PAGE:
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Comparison: Final Fantasy XIII

Comparison: Final Fantasy XIII

The rumors are true: the Xbox 360 version of Final Fantasy XIII is nowhere near as spectacular as the PlayStation 3. The main problem, moreover, is that it is much worse than it should have been.

Square Enix’s latest work – after four and a half years in development – follows the principles established by all of its predecessors on PlayStation by combining an excellent 3D engine with large amounts of pre-rendered CG sequences. This posed two major problems for developers tasked with converting an already mature PS3 project to Xbox 360.

The first place had to port the Crystal Tools engine to the Microsoft platform. Second, the team had to find a way to compress about 32GB of CG footage to the space allowed by three Xbox 360 DVDs – which is already reduced by an anti-copy system that leaves only 6.8GB available, less than what can potentially occupy on PlayStation 2 or Wii.

The mere idea of ​​moving a Blu-ray game as large as this one might sound crazy, but the good news from a conversion perspective is that the game is extremely linear. The core of most of the game is limited to very limited environments with only a few routes, following a yellow arrow to your next destination and fighting a myriad of enemies in the process.

Very rarely do you go back to previous settings – with only one chapter in the game dedicated to the kind of free JRPG gameplay that Final Fantasy is known for.

That being the case, even though you can install all three drives on the hard drive for a continuous experience, there is really little reason to do so except for convenience and noise reduction. Disc changes on Xbox 360 are minimal and have no impact on the experience of playing Final Fantasy XIII.

Ironically, one of the main concerns about conversion turns out to have very little consequence. Unfortunately, the rest of the complaints are far more significant.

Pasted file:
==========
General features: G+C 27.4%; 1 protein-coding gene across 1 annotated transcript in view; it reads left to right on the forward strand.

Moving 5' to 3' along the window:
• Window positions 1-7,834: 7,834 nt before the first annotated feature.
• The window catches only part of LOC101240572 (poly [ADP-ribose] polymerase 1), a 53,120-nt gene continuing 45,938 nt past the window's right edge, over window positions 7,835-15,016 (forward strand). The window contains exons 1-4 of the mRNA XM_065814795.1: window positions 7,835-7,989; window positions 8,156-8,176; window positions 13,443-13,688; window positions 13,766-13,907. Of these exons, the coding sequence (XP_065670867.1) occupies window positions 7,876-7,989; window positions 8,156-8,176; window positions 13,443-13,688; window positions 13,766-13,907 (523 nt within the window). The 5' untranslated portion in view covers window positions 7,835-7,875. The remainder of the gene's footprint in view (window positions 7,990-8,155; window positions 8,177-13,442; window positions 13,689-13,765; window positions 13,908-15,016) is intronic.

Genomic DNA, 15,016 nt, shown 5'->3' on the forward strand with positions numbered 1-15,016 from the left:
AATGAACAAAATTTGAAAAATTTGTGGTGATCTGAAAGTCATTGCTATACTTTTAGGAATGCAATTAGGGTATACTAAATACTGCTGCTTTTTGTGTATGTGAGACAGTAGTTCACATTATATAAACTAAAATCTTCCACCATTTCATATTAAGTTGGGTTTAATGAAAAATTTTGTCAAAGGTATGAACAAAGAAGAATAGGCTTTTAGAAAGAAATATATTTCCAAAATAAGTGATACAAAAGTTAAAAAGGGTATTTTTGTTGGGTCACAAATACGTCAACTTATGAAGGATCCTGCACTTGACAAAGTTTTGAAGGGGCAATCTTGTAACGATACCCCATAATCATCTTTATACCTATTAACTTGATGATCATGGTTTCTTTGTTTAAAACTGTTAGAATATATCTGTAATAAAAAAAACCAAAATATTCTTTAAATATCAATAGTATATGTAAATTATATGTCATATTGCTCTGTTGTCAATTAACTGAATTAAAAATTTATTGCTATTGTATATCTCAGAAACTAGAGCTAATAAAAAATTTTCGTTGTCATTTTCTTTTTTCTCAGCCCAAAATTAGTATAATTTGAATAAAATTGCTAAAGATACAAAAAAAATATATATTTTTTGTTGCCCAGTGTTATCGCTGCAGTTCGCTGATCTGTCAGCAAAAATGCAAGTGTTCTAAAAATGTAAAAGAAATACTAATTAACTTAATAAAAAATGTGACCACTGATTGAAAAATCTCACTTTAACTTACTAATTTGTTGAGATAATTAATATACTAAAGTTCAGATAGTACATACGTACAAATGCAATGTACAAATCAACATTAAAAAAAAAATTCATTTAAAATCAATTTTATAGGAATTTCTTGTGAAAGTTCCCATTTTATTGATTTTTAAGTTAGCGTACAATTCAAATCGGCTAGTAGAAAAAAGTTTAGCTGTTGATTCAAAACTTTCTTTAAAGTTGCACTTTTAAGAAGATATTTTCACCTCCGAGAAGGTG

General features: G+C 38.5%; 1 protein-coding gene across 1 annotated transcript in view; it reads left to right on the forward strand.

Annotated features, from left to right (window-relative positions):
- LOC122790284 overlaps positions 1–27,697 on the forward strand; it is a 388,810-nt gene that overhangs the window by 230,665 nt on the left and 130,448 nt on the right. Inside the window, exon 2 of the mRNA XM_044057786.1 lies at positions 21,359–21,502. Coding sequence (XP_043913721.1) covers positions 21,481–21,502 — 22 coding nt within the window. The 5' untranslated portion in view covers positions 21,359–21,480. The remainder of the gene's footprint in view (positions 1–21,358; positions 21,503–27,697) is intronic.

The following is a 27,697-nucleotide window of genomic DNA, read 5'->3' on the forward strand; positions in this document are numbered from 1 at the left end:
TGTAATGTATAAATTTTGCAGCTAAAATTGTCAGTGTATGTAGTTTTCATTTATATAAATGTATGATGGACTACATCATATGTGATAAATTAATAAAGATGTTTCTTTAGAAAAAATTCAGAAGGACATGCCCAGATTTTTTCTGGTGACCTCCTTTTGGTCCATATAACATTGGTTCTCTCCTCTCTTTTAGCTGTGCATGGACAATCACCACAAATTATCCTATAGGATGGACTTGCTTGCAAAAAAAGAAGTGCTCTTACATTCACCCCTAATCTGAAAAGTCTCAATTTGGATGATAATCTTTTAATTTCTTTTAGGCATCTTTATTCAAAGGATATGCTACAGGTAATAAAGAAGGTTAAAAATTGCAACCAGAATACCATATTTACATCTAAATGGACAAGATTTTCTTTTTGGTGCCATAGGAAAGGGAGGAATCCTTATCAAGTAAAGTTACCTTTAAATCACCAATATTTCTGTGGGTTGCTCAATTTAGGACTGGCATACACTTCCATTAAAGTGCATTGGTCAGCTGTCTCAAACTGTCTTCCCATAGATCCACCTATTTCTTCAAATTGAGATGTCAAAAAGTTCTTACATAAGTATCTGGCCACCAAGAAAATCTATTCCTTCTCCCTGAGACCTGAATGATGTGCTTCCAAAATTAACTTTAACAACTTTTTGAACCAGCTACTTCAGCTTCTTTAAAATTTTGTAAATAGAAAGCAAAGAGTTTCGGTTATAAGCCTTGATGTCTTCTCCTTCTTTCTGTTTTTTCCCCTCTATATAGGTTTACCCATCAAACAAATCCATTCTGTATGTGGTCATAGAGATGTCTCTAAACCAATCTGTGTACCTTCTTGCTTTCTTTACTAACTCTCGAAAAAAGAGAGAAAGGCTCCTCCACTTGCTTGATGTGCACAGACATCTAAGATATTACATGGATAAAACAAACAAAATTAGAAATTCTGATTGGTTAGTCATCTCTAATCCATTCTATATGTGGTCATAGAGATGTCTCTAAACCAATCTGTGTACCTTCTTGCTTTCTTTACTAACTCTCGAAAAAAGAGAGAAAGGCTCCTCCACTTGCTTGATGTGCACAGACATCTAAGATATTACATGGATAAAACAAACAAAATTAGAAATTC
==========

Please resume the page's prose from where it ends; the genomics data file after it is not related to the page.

Creating the game from scratch taking into account the space limitations and architectural differences of the two HD consoles, Square Enix would have had many numbers to achieve a practically equal game on both platforms. But, and taking into account all kinds of criteria, it seems that the Xbox 360 version of Final Fantasy XIII is a fast and running port of the existing PS3 material in which everything has been done very roughly to work on the Microsoft console.

To get started, let’s talk about the Crystal Tools engine. Square mentioned in an interview with the Official Dutch PlayStation Magazine that a “new engine” had to be programmed for the Xbox 360, but it really seems to be the same as the PS3 with just a couple of very obvious differences.

Let’s talk about resolution. A large number of European and American websites have published images of the Xbox 360 debug version, showing a considerable reduction in definition with various galleries showing a somewhat blurry look. The problem with using these types of captures is that there is little transparency in the methods used to obtain them. Some even had mouse pointers on them, suggesting the use of a PC “print screen” type of function.